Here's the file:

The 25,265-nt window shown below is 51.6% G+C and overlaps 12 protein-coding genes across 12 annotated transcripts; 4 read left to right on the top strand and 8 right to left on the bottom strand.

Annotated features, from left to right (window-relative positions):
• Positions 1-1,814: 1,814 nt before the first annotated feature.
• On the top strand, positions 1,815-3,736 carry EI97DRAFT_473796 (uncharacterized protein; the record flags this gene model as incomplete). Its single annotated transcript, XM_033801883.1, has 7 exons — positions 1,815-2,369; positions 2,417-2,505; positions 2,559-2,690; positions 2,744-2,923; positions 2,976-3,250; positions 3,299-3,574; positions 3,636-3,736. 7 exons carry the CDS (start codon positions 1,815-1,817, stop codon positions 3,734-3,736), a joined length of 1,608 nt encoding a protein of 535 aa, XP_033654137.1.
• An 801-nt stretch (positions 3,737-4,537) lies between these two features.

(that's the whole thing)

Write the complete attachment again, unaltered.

The 25,265-nt window shown below is 51.6% G+C and overlaps 12 protein-coding genes across 12 annotated transcripts; 4 read left to right on the top strand and 8 right to left on the bottom strand.

Annotated features, from left to right (window-relative positions):
• Positions 1-1,814: 1,814 nt before the first annotated feature.
• On the top strand, positions 1,815-3,736 carry EI97DRAFT_473796 (uncharacterized protein; the record flags this gene model as incomplete). Its single annotated transcript, XM_033801883.1, has 7 exons — positions 1,815-2,369; positions 2,417-2,505; positions 2,559-2,690; positions 2,744-2,923; positions 2,976-3,250; positions 3,299-3,574; positions 3,636-3,736. 7 exons carry the CDS (start codon positions 1,815-1,817, stop codon positions 3,734-3,736), a joined length of 1,608 nt encoding a protein of 535 aa, XP_033654137.1.
• An 801-nt stretch (positions 3,737-4,537) lies between these two features.